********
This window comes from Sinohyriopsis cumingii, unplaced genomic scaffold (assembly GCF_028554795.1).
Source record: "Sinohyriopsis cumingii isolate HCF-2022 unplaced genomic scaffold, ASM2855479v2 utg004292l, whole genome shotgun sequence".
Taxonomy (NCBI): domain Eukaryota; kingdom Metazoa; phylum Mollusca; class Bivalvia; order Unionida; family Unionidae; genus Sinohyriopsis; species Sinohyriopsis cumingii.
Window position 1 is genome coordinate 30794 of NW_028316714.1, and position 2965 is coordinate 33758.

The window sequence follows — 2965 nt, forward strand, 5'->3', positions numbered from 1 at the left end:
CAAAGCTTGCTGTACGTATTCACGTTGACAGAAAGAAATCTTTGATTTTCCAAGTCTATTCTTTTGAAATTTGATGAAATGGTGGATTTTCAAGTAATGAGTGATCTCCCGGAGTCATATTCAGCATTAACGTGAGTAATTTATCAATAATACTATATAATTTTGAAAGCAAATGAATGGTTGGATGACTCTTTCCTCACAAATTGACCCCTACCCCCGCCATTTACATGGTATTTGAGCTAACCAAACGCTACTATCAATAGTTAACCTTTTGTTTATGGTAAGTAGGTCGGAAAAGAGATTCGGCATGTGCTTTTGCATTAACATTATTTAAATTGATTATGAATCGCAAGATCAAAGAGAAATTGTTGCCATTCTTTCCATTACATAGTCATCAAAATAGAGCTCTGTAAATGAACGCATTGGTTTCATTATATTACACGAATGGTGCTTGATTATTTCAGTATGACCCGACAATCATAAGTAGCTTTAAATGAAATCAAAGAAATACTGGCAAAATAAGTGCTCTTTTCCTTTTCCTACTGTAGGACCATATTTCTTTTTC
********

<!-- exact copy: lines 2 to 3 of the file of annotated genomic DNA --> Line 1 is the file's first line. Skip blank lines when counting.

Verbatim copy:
Source record: "Sinohyriopsis cumingii isolate HCF-2022 unplaced genomic scaffold, ASM2855479v2 utg004292l, whole genome shotgun sequence".
Taxonomy (NCBI): domain Eukaryota; kingdom Metazoa; phylum Mollusca; class Bivalvia; order Unionida; family Unionidae; genus Sinohyriopsis; species Sinohyriopsis cumingii.